The WORLD is their oys­ter

Ev­ery won­dered if you should try your luck work­ing abroad? We spoke to three women who made vastly dif­fer­ent de­ci­sions to see what they’ve learnt from their ex­pe­ri­ences.


I’ve been work­ing for slightly over six years now, but never in one place for too long. Be­fore work­ing in my cur­rent job, I was in pub­lish­ing, and be­fore that, bank­ing.

29, has been work­ing in Sin­ga­pore since grad­u­at­ing from uni­ver­sity. She cur­rently does brand­ing and con­tent strat­egy.

Un­like most of my peers, I took the wind­ing road to where I am to­day. I lacked the ca­reer-mind­ed­ness or clear sense of direc­tion that would have been re­quired to climb the cor­po­rate lad­der. In fact, I was still try­ing to fig­ure out which lad­der I even wanted to be on.

While most would make some lifestyle changes when faced with ex­is­ten­tial crises, I chose to face my un­cer­tain­ties head-on. I re­alised that be­ing in a strange land, sur­rounded by strange peo­ple, wouldn’t help me fig­ure out what to do with my life. I didn’t need dis­trac­tions, but clear direc­tion.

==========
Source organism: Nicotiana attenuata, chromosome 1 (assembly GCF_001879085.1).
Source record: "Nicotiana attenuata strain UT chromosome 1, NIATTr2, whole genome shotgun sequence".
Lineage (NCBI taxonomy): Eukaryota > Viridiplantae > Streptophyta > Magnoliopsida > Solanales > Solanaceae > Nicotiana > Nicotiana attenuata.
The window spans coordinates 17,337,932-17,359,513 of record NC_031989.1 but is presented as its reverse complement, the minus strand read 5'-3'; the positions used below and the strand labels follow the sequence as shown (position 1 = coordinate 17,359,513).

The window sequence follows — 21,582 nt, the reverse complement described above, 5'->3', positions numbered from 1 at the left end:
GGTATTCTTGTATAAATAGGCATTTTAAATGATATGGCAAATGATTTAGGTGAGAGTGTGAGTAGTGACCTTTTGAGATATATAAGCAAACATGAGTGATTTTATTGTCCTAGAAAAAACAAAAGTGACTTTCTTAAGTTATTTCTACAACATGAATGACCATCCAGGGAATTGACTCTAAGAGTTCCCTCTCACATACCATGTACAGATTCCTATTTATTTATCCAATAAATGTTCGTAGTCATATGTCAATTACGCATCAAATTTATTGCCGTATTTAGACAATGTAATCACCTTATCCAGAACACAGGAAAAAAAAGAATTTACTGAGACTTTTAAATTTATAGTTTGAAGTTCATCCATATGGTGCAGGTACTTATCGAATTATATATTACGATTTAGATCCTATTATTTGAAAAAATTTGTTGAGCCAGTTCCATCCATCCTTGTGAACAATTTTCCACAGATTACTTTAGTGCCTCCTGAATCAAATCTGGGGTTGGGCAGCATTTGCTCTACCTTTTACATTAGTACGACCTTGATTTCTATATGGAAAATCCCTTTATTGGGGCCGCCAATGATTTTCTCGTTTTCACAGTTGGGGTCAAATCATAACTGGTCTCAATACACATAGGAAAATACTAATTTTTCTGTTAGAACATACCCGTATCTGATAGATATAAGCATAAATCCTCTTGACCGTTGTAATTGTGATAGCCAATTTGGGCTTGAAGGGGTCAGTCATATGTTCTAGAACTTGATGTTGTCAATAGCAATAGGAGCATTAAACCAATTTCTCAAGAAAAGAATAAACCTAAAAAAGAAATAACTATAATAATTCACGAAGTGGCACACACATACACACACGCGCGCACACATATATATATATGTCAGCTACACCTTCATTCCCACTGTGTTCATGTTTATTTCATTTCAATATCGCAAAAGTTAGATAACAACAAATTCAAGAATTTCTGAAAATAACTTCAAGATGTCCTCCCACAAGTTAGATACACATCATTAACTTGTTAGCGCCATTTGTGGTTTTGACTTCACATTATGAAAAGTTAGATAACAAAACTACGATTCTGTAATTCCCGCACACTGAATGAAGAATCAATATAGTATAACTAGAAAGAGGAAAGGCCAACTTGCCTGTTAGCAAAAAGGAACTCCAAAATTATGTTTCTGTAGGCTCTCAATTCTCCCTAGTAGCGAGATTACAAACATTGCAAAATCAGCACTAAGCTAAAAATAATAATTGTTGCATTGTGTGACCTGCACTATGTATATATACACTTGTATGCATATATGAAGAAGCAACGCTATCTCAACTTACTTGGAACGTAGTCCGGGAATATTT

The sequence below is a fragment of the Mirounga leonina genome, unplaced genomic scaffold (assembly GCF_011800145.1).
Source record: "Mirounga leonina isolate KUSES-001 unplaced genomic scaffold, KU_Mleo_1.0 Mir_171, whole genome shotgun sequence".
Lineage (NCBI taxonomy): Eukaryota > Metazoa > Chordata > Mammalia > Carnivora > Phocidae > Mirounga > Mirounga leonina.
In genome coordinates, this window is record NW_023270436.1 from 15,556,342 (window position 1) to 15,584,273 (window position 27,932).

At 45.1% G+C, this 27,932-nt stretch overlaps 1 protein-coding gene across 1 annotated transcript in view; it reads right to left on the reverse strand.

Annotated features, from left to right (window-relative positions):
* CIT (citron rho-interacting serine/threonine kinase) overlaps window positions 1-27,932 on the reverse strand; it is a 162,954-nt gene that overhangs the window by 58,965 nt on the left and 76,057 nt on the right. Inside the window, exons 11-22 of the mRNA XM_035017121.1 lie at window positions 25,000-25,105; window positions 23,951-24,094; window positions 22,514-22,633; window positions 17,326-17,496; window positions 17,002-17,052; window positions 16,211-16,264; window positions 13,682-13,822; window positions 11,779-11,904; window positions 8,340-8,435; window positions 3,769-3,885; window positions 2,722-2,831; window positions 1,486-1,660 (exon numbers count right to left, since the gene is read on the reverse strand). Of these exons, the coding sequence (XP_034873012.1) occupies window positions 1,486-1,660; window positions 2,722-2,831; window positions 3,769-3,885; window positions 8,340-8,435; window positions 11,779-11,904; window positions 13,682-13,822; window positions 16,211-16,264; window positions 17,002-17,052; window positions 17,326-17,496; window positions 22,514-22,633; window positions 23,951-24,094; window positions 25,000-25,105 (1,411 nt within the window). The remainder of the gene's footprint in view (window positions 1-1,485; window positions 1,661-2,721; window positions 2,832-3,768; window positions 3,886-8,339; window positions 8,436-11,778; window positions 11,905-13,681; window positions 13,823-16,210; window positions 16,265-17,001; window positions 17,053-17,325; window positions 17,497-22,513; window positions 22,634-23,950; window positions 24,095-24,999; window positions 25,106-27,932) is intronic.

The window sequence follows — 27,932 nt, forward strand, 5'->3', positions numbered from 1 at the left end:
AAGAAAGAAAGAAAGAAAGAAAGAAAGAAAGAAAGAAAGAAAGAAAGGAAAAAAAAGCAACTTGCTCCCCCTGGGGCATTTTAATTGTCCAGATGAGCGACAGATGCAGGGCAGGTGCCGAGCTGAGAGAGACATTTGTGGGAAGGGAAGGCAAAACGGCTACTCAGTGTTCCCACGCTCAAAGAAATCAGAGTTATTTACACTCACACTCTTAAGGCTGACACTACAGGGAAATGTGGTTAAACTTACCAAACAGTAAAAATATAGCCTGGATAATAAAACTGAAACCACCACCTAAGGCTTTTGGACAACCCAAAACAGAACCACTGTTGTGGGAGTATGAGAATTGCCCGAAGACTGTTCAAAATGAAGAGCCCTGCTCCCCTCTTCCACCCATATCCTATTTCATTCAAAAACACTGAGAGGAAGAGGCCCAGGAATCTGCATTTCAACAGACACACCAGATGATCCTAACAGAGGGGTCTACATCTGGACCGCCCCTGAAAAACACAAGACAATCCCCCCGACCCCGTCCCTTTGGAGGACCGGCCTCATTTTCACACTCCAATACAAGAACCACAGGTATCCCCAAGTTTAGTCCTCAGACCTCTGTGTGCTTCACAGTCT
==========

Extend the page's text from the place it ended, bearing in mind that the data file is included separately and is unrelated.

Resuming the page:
In short, work­ing over­seas couldn’t have cured what ailed me, so I chose to stay in Sin­ga­pore. What Sin­ga­pore of­fers is an emo­tional sup­port sys­tem, free hous­ing and laun­dry ser­vices (if you still stay with your par­ents, that is), and (marginally more) free­dom from the ca­sual racism or sex­ism that gets thrown around so readily in other parts of the world.

Of course, I would con­sider work­ing over­seas if the of­fer was at­trac­tive enough. But be­fore I do that, I want to make sure I get to call the shots when it comes to my pack­age. And so I need to build enough ex­pe­ri­ence and ex­per­tise in my field, which will re­quire a bit more time.”

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